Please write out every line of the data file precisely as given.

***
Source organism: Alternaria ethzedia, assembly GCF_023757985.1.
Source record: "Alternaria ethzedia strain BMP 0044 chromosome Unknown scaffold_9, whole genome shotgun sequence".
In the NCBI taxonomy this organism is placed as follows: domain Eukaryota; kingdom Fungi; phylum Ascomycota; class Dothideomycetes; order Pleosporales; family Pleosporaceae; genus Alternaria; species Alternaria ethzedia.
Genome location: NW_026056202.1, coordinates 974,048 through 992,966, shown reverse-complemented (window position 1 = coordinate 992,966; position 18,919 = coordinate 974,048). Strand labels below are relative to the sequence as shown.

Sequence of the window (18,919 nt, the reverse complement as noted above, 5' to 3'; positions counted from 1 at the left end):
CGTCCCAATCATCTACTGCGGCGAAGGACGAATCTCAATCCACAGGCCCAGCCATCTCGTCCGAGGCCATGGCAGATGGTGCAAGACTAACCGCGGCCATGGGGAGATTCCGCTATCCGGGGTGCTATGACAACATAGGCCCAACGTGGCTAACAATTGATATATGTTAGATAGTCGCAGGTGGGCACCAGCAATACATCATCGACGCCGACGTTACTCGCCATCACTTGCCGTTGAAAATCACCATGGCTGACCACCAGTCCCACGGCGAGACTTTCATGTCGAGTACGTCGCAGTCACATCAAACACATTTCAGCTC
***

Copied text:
Source organism: Alternaria ethzedia, assembly GCF_023757985.1.
Source record: "Alternaria ethzedia strain BMP 0044 chromosome Unknown scaffold_9, whole genome shotgun sequence".
In the NCBI taxonomy this organism is placed as follows: domain Eukaryota; kingdom Fungi; phylum Ascomycota; class Dothideomycetes; order Pleosporales; family Pleosporaceae; genus Alternaria; species Alternaria ethzedia.
Genome location: NW_026056202.1, coordinates 974,048 through 992,966, shown reverse-complemented (window position 1 = coordinate 992,966; position 18,919 = coordinate 974,048). Strand labels below are relative to the sequence as shown.

Sequence of the window (18,919 nt, the reverse complement as noted above, 5' to 3'; positions counted from 1 at the left end):
CGTCCCAATCATCTACTGCGGCGAAGGACGAATCTCAATCCACAGGCCCAGCCATCTCGTCCGAGGCCATGGCAGATGGTGCAAGACTAACCGCGGCCATGGGGAGATTCCGCTATCCGGGGTGCTATGACAACATAGGCCCAACGTGGCTAACAATTGATATATGTTAGATAGTCGCAGGTGGGCACCAGCAATACATCATCGACGCCGACGTTACTCGCCATCACTTGCCGTTGAAAATCACCATGGCTGACCACCAGTCCCACGGCGAGACTTTCATGTCGAGTACGTCGCAGTCACATCAAACACATTTCAGCTC